Wordle is a free online java applet for generating ‘word clouds’ from text that you provide. The clouds give greater prominence to words that appear more frequently in the source text, by making them larger, and the wordle is therefore a sort of visual summary of the text. I was introduced to it by an example on RealClimate, where someone had used it to summarise the IPCC Extreme Weather Event report I talked about here.
Wordle is fun and is an easy way for the artistically challenged to produce interesting graphics. You can tweak your clouds with different fonts, layouts, and colour schemes, and you can ‘rig’ the results by deleting words from it or by pre-loading the text with multiple repetitions of the words you want featured.
More text makes your wordle a more representative overview of the subject, while less will usually give you a more dramatic-looking result.
Update, December 2020: The original wordle creation site has succumbed to the tyranny of time but spawned imitators before it did so. Look them up…
The web brings me lots of cute and/or entertaining snippets which are worth sharing but don’t really deserve a whole page to themselves. Here’s a selection of recent ‘grabs’, with thanks to those who pointed them out to me.
Tata Develops Car That Can Run On Air
A car that runs on air sounds like an interesting idea that’s too good to be true. I followed it up to the extent of finding more technical details, here, and it is, in fact, both.
It should indeed be cheap to run and reduce pollution in the cities – both good – but it is essentially another ‘long tail pipe’ technology in that the power source is really mains electricity, since the compressed air, like hydrogen or batteries, is just a way of storing energy. Until the mains electricity is generated from renewable sources the Tata ultimately runs on coal or oil, so there is still a pollution cost. This link points to a way around that problem, but it is some distance into the future.
The Ignobels are awarded annually for ‘achievements that first make people LAUGH then make them THINK,’ as the website says. They do that.
Fate of the World game
Computer strategy game Fate of the World gives gamers the chance to save a virtual world from climate catastrophe.
Using real climatic models, it gives gamers and environmentalists the chance to test policy ideas on a global scale. Its developers intend the game to be fun and to help increase awareness of the complex nature of fighting global warming.
Initial reviews are positive in terms of game enjoyment.
I sent this link to a young relative (relatively young, anyway) working in quantum physics and he sent me a link to Tested.com by way of explanation. (That content has been removed but Tested.com is still full of geeky fun, so it could be worth a visit.) Another knowledgeable friend said, ‘What you are seeing with the superconductor is a result of the diamagnetism and flux pinning of the superconductor,’ and pointed to
This is the first time Green Path has covered a sporting event (and may be the last) but it is a pretty special event: the World Solar Challenge is a cross-continental road race for solar powered cars.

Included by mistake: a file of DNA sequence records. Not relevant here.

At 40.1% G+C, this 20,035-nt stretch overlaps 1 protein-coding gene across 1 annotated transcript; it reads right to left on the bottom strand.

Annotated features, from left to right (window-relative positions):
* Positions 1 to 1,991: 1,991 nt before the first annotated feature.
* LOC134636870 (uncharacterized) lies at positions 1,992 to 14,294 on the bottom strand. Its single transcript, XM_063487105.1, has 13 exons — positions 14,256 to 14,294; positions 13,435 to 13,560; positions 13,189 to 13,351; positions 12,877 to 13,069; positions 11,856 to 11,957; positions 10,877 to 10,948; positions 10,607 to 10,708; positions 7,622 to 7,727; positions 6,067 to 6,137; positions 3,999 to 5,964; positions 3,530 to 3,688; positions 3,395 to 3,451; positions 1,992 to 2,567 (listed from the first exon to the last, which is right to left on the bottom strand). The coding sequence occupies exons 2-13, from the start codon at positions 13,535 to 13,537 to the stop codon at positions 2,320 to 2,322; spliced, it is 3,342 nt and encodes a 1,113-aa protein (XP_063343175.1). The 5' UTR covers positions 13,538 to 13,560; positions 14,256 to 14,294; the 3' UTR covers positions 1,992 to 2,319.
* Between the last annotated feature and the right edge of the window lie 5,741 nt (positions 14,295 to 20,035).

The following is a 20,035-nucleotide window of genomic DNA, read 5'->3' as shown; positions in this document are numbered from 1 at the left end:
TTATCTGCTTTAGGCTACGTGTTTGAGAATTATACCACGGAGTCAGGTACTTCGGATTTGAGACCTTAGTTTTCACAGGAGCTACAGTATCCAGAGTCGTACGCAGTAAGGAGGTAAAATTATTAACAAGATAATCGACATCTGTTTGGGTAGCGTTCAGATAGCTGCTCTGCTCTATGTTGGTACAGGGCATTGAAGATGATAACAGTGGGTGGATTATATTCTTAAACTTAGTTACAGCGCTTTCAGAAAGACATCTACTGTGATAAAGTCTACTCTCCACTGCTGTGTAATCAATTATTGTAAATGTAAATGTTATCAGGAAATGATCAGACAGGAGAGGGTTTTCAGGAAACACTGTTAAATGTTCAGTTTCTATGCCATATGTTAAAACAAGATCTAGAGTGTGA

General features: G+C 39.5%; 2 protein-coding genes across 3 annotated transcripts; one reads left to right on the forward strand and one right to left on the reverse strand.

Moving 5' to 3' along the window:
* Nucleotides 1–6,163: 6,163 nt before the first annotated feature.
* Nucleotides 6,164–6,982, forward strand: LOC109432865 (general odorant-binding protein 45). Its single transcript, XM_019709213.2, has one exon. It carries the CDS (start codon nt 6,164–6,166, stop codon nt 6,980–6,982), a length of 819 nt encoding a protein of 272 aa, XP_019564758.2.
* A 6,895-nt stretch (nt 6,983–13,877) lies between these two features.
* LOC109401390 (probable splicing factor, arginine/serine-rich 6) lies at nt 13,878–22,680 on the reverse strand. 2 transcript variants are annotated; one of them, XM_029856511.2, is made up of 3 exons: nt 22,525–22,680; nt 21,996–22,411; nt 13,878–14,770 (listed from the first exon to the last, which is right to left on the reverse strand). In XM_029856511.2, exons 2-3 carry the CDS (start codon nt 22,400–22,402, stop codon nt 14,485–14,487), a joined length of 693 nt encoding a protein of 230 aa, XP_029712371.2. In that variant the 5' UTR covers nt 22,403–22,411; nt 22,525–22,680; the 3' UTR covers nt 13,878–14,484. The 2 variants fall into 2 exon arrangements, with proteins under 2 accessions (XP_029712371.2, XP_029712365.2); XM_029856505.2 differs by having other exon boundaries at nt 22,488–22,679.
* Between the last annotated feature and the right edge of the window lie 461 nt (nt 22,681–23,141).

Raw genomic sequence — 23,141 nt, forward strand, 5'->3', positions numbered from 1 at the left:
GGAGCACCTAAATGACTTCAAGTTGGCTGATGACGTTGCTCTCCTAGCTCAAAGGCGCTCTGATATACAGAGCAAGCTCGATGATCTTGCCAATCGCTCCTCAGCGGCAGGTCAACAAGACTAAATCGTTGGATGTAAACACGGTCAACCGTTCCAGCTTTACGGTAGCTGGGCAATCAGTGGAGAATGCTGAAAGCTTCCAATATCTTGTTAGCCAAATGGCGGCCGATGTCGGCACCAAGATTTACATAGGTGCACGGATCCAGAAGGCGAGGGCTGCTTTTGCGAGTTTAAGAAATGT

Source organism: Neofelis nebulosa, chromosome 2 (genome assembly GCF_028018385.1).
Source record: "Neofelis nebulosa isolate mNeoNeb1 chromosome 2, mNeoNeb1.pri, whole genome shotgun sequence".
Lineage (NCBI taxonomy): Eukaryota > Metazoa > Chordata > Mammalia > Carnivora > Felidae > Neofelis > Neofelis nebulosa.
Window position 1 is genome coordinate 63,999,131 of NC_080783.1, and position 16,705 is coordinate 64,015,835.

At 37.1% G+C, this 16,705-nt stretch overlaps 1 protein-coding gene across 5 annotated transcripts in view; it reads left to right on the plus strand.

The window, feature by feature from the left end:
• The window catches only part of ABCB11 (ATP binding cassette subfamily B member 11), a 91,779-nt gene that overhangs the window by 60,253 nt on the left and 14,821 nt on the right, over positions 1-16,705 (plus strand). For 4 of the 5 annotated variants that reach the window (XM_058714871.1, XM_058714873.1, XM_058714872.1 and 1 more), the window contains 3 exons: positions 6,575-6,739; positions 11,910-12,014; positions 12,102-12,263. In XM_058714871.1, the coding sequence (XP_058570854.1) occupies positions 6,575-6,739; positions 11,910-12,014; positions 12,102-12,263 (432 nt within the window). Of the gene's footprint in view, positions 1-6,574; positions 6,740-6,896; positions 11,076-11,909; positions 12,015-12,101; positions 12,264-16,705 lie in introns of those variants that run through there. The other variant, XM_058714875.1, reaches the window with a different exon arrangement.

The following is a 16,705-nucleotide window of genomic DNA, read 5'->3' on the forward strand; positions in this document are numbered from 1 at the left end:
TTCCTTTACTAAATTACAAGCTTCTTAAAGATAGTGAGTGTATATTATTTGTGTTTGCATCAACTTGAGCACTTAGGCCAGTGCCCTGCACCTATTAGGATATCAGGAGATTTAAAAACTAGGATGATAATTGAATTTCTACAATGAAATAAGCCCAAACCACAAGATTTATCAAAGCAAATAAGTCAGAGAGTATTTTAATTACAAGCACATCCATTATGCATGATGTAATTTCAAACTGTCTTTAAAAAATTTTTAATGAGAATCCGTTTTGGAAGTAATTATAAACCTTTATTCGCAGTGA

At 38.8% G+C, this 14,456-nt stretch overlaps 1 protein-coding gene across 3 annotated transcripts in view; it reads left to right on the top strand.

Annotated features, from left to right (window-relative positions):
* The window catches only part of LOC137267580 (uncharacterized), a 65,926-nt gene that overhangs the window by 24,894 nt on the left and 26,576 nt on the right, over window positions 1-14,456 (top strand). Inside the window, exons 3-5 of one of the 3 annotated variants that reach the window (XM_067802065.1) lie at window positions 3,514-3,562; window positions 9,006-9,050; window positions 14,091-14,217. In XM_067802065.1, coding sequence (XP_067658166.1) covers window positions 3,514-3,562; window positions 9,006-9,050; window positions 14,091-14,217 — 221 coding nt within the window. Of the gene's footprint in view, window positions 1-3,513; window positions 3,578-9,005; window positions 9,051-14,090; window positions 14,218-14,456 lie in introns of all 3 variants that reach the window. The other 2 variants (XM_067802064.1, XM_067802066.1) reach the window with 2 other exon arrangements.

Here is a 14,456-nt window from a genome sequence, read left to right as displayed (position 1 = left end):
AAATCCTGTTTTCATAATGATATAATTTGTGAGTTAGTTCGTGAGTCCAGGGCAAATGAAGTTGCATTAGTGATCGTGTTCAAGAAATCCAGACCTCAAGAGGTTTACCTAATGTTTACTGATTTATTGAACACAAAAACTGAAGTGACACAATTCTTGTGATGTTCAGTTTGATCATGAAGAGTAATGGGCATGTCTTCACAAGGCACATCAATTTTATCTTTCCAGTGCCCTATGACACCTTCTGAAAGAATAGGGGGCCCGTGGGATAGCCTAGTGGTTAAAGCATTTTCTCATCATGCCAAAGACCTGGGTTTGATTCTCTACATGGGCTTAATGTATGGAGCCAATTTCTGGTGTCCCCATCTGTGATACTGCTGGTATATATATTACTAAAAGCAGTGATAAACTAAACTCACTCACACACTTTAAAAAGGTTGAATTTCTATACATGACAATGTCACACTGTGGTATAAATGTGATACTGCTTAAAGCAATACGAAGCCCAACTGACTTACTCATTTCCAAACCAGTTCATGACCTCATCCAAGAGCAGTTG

The official site announced that, “The field for this year’s World Solar Challenge 2011 Darwin to Adelaide is the largest yet. On Sunday October 16, 42 teams from 21 countries will take to the starting line, among them three teams from Australia, to do battle for line honours 3,000 kilometres away, in Adelaide.”
Good ol’ Wikipedia is better on the history than the official site:
The race attracts teams from around the world, most of which are fielded by universities or corporations although some are fielded by high schools. The race has a 20-year history spanning nine races, with the inaugural event taking place in 1987. The objective of this competition is to promote research on solar-powered cars. Teams from universities and enterprises participate. In 2005, 22 teams from 11 countries entered the primary race category. …
By 2005, several teams were handicapped by the South Australian speed limit of 110 km/h (68 mph), as well as the difficulties of support crews keeping up with 130 km/h (81 mph) race vehicles. It was generally agreed that the challenge of building a solar vehicle capable of crossing Australia at vehicular speeds had been met and exceeded. A new challenge was set: to build a new generation of solar car, which, with little modification, could be the basis for a practical proposition for sustainable transport.
That change of emphasis, with its accompanying rule changes, has effectively capped the average speed of the winners at about 100 kph, even as the technology keeps improving.
The latest news on this year’s race as I write after lunch on the 18th, is that they are half way, about to reach Alice Springs, and making good time – hitting speeds of 130 kph, in fact – after delays caused by road trains and bushfires.
Thursday 20 October: We have a result – the Japanese team won, defeating the Dutch by a very small margin. Read more at ABC News.
I tried to install it on my new server during the summer school holidays but ran into a technical problem, then ran out of time to find a solution as the weather kept us busy. (Remember Yasi? Yes, of course. What was the name of the cyclone just before Yasi? Jeez, I dunno.)
Oh, and there was going back to school, and then deciding to install a solar PV system and more floods and … here we are.